Thanks to the Baedek­er raids, where there ought to be quaint back­streets and half-tim­bered build­ings, there are post-war shop­ping com­plex­es, and so the city cen­tre seems short on pubs. We head­ed out of the imme­di­ate cen­tre towards the Top­sham Road and came across the White Hart. This is a prop­er, wonky old coach­ing inn with a court­yard, hid­den rooms and cosy cor­ners, despite attempts by Marston’s to turn it into a pla­s­ticky chain pub. Of par­tic­u­lar inter­est is their unique house beer, Old Wal­lop (5.6%), brewed by Ring­wood (part of the Marston’s empire). It’s got a real­ly rich, chewy tof­fee char­ac­ter, set off nice­ly by that famous Ring­wood yeast. Good stuff.

Down by the quay­side, there is The Prospect, anoth­er large, his­tor­i­cal pub. Unfor­tu­nate­ly, they’ve gone even fur­ther down the chain pub route hav­ing done away with the cosy cor­ners, leav­ing one great big echo­ing cham­ber. It feels like an upmar­ket Wether­spoons or a cut-price Pitch­er and Piano. Cotleigh Old Haka, with Motue­ka hops, was in good nick, though, and the first beer from this brew­ery we’ve real­ly enjoyed in a while.

The Water­front, a few metres fur­ther along the quay­side, was a pleas­ant sur­prise. From out­side, it looked like a chain tapas bar but, inside we found attrac­tive arched brick ceil­ings, friend­ly bar staff and reg­u­lars, and sev­er­al ales in absolute­ly excel­lent con­di­tion. It’s the first time we’ve had O’Han­lon’s Yel­low Ham­mer in a state where we could appre­ci­ate the sub­tle spici­ness. ‘Fraid­not (4%) by the Exeter Brew­ery was the high­light of the trip – a gold­en ale with the kind of lip-smack­ing, doughy, bready malt flavour we asso­ciate with JW Lees Bit­ter and Bris­tol Beer Fac­to­ry beers.

The Hour­glass, around the cor­ner on tucked-away Mel­bourne Street, is a fab­u­lous old pub build­ing with ear­ly 20th cen­tu­ry brew­ery liv­ery and some quirky decor, like a back­street bar in Brus­sels. Lots of lap­tops and Mole­sk­ines about, if you catch our drift. It’s a pity that the beer was in indif­fer­ent con­di­tion and that the range includ­ed two from Otter (a brew­ery we just don’t get). They had anoth­er Exeter beer, Avo­cet Ale, which was herbal, watery and, frankly, weird tast­ing. This is prob­a­bly an amaz­ing place in which to drink red wine and philosophise but, on the beer front, we’d rec­om­mend the Water­front over this.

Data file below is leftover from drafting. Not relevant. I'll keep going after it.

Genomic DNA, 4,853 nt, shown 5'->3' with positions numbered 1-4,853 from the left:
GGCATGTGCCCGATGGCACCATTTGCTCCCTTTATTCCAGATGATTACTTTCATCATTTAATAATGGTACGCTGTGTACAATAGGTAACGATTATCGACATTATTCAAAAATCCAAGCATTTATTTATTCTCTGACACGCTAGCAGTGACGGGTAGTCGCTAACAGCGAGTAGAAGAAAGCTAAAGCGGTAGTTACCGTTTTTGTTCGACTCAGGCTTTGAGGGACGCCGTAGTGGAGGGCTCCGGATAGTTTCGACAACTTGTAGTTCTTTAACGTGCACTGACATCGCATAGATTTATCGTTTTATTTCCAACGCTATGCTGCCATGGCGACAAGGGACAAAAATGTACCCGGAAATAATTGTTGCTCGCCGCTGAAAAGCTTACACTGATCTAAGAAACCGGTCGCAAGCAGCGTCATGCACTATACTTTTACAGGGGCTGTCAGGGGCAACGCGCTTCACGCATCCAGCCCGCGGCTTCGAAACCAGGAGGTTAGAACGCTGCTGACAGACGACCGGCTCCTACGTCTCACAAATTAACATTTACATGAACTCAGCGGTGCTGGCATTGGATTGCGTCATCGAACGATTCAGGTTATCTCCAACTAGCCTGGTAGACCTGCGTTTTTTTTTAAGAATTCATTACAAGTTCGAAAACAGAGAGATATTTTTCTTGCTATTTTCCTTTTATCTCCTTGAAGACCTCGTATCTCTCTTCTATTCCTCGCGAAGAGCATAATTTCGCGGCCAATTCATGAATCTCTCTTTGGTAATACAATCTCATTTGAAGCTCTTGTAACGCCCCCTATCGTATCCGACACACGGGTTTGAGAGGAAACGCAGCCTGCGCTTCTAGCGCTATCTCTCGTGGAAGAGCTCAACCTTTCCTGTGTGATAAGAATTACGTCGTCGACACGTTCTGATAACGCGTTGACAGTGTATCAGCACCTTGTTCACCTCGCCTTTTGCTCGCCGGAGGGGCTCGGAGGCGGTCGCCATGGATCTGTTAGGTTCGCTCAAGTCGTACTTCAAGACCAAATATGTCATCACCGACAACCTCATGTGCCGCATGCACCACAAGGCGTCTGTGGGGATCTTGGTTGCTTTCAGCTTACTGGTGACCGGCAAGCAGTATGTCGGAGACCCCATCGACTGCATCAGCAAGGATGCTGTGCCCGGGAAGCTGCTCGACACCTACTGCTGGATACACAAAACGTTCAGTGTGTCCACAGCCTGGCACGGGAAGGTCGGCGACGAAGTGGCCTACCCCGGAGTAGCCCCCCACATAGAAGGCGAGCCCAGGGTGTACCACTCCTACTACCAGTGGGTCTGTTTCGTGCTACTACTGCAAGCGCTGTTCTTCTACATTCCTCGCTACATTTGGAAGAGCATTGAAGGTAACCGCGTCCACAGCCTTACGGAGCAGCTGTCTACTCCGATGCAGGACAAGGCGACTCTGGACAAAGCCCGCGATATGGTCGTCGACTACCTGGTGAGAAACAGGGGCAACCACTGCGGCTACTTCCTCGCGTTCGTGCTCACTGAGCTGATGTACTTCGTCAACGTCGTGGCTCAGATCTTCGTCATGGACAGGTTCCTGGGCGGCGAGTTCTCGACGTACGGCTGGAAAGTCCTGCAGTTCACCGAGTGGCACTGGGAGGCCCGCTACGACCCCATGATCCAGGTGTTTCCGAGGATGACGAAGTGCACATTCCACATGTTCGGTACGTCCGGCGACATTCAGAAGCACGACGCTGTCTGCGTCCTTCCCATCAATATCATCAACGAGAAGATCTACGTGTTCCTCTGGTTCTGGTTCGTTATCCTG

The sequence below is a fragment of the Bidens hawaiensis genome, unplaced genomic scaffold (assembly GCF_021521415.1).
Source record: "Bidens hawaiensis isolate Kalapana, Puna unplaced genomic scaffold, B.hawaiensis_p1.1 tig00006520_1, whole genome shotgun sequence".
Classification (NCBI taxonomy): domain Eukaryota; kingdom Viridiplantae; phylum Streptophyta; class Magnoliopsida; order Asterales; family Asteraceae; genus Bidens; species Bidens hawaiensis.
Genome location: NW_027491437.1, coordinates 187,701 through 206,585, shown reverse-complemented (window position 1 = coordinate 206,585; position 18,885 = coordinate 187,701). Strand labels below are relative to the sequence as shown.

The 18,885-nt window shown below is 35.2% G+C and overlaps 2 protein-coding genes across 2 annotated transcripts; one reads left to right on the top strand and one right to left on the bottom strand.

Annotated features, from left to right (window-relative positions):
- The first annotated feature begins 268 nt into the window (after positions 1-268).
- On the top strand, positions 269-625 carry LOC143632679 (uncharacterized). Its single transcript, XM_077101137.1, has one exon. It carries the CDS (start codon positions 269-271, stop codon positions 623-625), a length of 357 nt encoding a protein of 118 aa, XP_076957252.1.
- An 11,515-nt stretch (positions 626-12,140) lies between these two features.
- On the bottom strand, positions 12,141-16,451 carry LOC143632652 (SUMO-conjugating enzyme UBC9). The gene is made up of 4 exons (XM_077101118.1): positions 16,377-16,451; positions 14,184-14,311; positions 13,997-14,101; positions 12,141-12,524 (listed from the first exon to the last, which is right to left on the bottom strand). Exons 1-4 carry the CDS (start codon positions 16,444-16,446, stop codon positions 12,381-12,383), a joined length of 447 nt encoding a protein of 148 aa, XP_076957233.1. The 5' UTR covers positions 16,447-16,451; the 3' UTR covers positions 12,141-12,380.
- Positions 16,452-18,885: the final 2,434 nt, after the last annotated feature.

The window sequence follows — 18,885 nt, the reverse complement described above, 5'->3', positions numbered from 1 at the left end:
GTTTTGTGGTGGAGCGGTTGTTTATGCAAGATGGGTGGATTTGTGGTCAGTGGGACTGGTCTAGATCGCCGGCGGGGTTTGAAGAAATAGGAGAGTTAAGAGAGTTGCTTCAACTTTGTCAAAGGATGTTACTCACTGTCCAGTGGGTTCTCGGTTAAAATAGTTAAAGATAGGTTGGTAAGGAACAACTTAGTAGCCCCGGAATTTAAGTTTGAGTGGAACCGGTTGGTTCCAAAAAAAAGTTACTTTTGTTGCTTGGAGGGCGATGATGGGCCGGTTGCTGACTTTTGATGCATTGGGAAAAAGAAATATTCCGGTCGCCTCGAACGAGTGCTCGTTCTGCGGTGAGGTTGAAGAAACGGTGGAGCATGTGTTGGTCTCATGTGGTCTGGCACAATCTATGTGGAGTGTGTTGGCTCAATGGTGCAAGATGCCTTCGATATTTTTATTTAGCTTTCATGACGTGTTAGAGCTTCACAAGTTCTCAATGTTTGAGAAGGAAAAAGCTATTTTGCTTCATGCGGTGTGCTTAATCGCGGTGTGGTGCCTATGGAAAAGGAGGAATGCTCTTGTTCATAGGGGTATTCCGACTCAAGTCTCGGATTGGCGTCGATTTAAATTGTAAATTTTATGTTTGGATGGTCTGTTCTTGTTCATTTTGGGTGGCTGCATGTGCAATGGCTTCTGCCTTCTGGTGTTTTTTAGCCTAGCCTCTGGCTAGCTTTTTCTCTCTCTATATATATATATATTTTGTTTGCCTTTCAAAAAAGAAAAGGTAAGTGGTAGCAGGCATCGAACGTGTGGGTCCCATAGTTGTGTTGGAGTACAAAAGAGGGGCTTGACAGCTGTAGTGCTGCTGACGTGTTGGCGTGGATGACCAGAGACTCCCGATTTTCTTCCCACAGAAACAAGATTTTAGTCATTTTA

It’s prob­a­bly an indict­ment of the Exeter beer scene that one of our top rec­om­men­da­tions is still the Impe­r­i­al, a Wether­spoons that’s a ten minute walk from the sta­tion and occu­pies the old Impe­r­i­al Hotel build­ing, includ­ing its incred­i­ble orangery. The beer is reli­ably good and they have by far the best range of unusu­al local beer. We par­tic­u­lar­ly enjoyed Bath Ales’ Gin­ger Hare (not very gin­gery, more like singed cin­na­mon UPDATE: and maybe not Gin­ger Hare at all, as Bath Ales tell us they’ve not done a cask for a while – did some­one for­get to change the pump­clip?) and Eddy­s­tone by South Hams  – a rare West Coun­try beer with ver­i­ta­ble hops!

We did­n’t find any real­ly top-notch pubs and began to realise the ben­e­fits of big region­al brew­ers: with no St Austell or Fuller’s of its own, Exeter is being filled with inva­sive species: Marston’s and Greene King pubs. Not local and cer­tain­ly not excit­ing.

Final­ly, a food tip: Lite Deel­ite is a very authen­tic Chinese/Japanese snack bar and restau­rant on the Cathe­dral Square. We’ve been twice and been very impressed by the food on both occa­sions. The gangs of trendy Chi­nese stu­dents tap­ping away on their iPhones only add to the atmos­phere.